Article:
A lot of us have been trashed by the high cost of living and the resulting disdain for what “the rich” do with all their good. What could we exploit if we just looked around a bit? Cheap food, for one thing. I often hear the complaint that dumpster diving is “illegal” and “stealing,” but I can’t find any laws that support this. Is dumpster diving illegal in Texas?
I just came back from Dallas, Texas where I was invited to speak at a theater group, which is the only group I’ve ever been to that has some interest in dumpster diving. Since it was my first real dumpster diving trip, I wanted to share what I learned with you. The best part of the trip is that I didn’t even have to do much research; dumpster diving walkthroughs and articles online were easily available.
Dumpster diving is legal in all states except two, Mississippi and Texas. While dumpster diving is not illegal, it is against some sort of law to “scavenge” from a dumpster and I am going to explain that.
The laws that allow for foraging are pretty arbitrary and are a result of cultural norms and not law. Dumpsters are covered in a layer of plastic bags, soil, food waste, papers and other detritus that accumulate over time. The only official cover on the dumpster is the “litter” tag attached to the lid, so I have included that in this article along with a picture. The litter tag protects the contents of the dumpster from damage for up to 90 days.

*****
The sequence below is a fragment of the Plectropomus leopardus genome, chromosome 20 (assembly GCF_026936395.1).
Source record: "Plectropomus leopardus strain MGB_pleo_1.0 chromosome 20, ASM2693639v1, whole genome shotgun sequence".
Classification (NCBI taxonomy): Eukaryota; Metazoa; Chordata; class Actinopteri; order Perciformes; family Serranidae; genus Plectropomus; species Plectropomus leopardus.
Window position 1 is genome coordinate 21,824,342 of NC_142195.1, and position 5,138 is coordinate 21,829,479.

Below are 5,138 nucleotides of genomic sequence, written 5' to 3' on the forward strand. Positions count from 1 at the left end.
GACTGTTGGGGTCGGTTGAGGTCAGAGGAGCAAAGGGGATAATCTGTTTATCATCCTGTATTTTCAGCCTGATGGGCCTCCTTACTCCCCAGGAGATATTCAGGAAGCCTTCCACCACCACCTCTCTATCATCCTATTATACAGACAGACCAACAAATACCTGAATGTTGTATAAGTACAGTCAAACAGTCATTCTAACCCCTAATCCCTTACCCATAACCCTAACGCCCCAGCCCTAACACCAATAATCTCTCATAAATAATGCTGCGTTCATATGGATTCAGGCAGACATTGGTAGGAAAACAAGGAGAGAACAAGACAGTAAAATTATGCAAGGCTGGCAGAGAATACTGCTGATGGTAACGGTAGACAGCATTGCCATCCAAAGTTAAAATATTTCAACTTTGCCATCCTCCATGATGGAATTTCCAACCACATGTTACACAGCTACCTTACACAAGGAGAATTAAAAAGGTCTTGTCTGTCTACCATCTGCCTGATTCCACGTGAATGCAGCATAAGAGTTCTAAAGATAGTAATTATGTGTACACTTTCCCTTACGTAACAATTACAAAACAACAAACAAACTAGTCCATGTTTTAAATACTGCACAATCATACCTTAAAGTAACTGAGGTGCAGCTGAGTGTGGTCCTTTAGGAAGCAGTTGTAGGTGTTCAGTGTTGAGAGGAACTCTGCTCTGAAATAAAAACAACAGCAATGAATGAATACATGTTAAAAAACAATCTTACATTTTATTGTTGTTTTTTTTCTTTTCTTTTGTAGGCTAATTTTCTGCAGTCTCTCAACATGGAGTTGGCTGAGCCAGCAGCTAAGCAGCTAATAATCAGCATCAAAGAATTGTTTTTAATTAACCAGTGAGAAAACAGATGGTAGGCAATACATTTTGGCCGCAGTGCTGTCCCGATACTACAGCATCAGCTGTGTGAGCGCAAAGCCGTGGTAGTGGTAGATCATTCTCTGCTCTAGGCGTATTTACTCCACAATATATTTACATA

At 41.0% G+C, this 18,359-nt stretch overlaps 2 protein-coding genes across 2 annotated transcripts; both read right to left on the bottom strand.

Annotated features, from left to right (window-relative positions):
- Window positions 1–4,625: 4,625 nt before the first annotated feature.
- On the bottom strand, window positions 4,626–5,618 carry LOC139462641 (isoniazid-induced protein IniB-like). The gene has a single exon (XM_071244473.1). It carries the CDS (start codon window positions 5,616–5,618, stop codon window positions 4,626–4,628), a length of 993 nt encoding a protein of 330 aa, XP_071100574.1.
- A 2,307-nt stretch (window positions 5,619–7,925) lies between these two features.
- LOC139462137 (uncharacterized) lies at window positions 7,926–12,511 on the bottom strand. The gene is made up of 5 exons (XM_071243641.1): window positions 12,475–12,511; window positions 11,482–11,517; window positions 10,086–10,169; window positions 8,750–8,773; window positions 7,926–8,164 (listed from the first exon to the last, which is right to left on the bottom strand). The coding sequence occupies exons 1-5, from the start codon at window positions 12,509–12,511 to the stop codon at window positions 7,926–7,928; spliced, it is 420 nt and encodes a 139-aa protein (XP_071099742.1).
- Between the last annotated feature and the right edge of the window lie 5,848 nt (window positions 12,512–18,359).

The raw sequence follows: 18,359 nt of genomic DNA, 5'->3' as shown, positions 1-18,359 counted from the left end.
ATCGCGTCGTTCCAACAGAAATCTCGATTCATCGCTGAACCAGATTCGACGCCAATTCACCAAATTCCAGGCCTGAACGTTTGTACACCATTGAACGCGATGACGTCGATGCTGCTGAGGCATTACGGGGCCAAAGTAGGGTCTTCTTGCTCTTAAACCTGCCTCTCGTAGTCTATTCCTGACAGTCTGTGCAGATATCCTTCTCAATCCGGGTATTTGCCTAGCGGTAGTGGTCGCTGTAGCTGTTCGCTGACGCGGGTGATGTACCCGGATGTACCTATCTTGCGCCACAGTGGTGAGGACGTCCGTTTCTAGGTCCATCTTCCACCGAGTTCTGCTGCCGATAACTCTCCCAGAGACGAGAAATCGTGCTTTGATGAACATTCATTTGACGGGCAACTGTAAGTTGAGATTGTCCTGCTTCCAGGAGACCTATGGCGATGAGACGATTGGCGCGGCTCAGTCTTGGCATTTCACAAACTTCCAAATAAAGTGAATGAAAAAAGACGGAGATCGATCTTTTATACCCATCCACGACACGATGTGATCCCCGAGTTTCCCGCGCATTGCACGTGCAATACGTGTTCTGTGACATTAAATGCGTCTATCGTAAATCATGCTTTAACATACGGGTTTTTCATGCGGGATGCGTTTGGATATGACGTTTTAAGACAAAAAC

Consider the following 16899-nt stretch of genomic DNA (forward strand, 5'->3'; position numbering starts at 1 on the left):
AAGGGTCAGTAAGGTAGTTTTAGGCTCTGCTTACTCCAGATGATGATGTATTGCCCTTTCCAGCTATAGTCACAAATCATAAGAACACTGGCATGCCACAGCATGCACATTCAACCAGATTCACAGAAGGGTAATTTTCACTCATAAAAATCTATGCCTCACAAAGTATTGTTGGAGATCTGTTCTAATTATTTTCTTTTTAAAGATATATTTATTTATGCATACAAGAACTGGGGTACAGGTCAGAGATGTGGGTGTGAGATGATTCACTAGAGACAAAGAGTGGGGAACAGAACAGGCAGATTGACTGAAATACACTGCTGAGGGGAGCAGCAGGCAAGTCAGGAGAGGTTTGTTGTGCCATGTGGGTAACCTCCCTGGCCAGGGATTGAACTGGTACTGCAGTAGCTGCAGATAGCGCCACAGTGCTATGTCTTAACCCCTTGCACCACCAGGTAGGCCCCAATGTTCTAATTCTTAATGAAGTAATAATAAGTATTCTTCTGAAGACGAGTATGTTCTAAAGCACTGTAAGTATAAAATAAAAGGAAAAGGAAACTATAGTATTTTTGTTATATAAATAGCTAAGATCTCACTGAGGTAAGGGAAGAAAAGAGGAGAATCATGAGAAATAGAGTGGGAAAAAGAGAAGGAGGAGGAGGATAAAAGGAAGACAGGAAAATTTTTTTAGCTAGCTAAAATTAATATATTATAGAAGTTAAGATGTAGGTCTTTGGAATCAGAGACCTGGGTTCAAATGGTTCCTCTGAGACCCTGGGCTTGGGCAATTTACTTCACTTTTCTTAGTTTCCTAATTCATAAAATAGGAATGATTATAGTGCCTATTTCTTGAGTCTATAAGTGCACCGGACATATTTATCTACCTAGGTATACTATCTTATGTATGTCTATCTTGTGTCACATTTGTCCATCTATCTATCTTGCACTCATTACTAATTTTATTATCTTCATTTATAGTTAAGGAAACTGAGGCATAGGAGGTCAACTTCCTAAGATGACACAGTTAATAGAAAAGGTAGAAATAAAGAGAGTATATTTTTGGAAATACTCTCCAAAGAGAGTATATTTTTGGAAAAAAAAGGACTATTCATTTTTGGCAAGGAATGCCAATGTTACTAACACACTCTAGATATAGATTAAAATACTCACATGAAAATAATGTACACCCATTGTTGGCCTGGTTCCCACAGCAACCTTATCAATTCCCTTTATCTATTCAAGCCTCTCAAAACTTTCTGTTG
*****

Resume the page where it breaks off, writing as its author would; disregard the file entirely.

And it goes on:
Content Creator AI Blog Topic Outline:
t1. The problem: People at a food bank tell me that many of the people collecting canned goods and such do it because they want to save money. I’m trying to find out what laws prohibit people from doing this. t1.1. Legal? t1.2. Illegal? t1.3. In Texas?
t2 . How Texas allows people to use dumpsters: a1 . Forensics a2 . Food banks, pantries, and emergency relief organizations a3 . Condo and apartment complexes b1 . Condo policy b2 . Parks, golf courses, and other public land b3 . Public buildings, government offices and agencies c1 . Private property c2 . The law d1. Cities e1. Austin e2. Houston e3. San Antonio f1 . What laws affect the way we use dumpsters f2 . What is illegal? g1 . The state of Texas g2 . Cities
t3. Analysis: a1 . Risks a2 . Non-legal risks b1 . No prosecution, but bad publicity b2. Related businesses
Introduction: What is Dumpster Diving and Is It Illegal?
So you’re a Texas independent, not quite as great as the real independents but still proud. And when you score a big juicy payday (and you will), you deserve to take your shot at the big boys. You should be able to enjoy the finer things in life—the best food, the sexiest women, the most luxurious home and cars. But you’ve been there, done that. You’ve had your shot and you were either on top or crashed and burned, but it’s all over for you because you need a good bankroll just to watch the game. There’s nothing else to do but go dumpster diving.